The art and science of 2 Lads’ grape growing and winemaking is under the jurisdiction of Olivier. He attributes the wines’ purity and power almost wholly to the health of his vineyards. “These soils were almost dead when we found them,” Olivier recalls as we walk between rows upholstered in cover crops. “There haven’t been any pesticides, herbicides or fertilizers applied to these vineyards since they came online in 2008–2009. What we’ve done instead is work to build up the biomass so the vines are existing in a healthy environment. Instead of a sprayer we use a hoe and weed knife to give the soil all the nutrients it needs. The cover crops provide food and habitat for insects, which in turn keeps them out of the canopy.”
Throughout the arc of the growing season, Olivier and his team work tirelessly to prune the vines and manage their yields for optimum phenolic ripeness and concentration. Once the fruit is picked and shuttled into the spotless crush pad, Olivier is just as meticulous, ensuring that yeast strains, maceration times and fermentation temperatures are tailored to the conditions of the grapes in any given year. “Winemaking every year is different,” he admits. “At this point, 10 years in, we’ve seen about all the possible chemical scenarios of the grapes and harvest and can react accordingly. It’s a matter of staying on top of processes in the cellar and making sure everything is meticulously clean and sanitized. Most of the problems that happen with winemaking can be traced back to dirty housekeeping.”
While downstairs in the cellar stainless steel tanks house a living universe of yeast, skins and must as newly harvested pinot gris percolates in the first stages of fermentation, the upstairs tasting room has come to life. The clink of crystal and the excited echoes of 2 Lads wine club members ricochet off polished cement floors.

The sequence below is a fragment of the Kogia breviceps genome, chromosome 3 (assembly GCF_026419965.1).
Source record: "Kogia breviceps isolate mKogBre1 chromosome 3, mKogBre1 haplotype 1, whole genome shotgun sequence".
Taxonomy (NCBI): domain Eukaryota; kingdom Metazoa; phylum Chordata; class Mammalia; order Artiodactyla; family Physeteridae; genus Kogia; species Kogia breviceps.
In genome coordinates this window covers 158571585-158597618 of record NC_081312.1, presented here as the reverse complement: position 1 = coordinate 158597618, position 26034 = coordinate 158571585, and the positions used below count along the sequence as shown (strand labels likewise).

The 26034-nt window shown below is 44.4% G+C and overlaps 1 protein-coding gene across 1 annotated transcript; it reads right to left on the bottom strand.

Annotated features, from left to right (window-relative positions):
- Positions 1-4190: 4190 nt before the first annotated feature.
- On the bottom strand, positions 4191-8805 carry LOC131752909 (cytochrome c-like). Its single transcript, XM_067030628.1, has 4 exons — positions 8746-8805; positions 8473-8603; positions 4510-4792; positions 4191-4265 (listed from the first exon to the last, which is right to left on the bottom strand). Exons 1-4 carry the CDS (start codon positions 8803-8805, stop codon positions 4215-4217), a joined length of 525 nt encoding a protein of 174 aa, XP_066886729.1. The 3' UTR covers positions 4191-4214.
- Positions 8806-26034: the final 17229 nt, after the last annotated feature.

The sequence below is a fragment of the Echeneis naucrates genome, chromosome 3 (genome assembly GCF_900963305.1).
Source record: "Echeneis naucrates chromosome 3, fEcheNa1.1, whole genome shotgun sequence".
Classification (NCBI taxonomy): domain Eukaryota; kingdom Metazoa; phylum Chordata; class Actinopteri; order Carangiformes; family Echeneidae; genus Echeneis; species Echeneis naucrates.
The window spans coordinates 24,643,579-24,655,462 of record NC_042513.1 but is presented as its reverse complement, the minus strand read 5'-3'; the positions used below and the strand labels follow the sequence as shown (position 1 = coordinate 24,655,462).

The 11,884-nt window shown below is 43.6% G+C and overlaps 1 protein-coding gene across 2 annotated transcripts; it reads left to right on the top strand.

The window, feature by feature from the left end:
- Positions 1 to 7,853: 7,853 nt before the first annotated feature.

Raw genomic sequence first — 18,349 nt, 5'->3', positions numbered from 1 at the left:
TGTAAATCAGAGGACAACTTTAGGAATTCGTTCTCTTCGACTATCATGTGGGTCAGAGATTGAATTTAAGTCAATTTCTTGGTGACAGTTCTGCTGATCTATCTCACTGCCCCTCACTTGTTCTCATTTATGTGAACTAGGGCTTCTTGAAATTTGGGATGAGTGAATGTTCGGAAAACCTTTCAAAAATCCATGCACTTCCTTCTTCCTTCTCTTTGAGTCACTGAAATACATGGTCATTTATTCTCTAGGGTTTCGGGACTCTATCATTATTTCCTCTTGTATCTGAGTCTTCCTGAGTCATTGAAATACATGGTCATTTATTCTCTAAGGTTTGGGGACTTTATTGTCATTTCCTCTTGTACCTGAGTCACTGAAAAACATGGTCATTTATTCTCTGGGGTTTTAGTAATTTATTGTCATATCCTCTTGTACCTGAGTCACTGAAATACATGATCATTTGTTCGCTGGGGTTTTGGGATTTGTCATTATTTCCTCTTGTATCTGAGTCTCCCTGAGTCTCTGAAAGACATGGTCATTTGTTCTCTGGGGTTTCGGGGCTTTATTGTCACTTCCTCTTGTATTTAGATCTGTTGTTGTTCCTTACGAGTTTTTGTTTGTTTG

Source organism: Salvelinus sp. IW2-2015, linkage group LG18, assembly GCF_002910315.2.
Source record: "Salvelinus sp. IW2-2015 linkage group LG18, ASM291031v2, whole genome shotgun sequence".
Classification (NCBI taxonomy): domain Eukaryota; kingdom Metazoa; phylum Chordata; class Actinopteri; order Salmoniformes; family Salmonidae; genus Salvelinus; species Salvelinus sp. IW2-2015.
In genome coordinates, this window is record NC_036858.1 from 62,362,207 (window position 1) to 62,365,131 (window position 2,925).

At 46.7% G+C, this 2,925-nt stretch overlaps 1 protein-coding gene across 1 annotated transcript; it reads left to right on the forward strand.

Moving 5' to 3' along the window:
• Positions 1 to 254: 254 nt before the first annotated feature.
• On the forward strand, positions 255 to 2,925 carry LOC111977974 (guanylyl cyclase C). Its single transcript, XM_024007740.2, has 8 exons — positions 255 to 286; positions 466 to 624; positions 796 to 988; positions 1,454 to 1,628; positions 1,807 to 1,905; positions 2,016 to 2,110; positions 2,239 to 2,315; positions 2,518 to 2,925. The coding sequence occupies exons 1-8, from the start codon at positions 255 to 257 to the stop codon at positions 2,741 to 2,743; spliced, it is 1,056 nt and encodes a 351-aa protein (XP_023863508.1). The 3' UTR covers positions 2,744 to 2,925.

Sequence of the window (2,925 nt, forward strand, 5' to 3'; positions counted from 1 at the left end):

While 2 Lads produces exquisite chardonnays, rieslings, pinot gris and rosés, the tasting room buzz, by design, is mostly geared toward red wines and bubbles. Tasting room staff pour bottle-fermented sparkling pinot grigio, inky reserve merlot and three distinct cuvées of pinot noir. The cross-bar banter is friendly and unpretentious. Residual sales seem brisk with bottles and cases constantly leaving the door. However, Baldyga says, this, the 2 Lads experience, is the next platform for innovation.
“Right now this works and it’s profitable, but it’s also raucous and loud. We want our guests to really be able to connect with the wines, to change the environment, slow down and have conversations about dirt and winemaking and wine and let the wines be tasted in their best light.”
This best light is going to shine through a new system with seated tastings. Staff will curate personal 20- to 40-minute sessions for small groups with five to six wines and a food component. “We’re constantly asking ourselves, ‘how can we change the conversation?” Baldyga says.
And, just like that, 2 Lads takes a new shape.
Experience Old Mission Wines
Of course, 2 Lads is just a taste. There are nine wineries on the Old Mission Wine Trail and a 10th not on the trail, Bonobo. Book a tour bus. Grand Traverse Tours, Brew Bus, and Traverse City Wine and Beer Tours offer a variety of options. Or plan on having a designated driver (you can treat them a bottle or two to enjoy at home).
Traverse food and drinks editor, Tim Tebeau, writes from Petoskey. email@example.com // Jesse Green shoots commercial, wedding and lifestyle photography from Detroit and Leelanau County.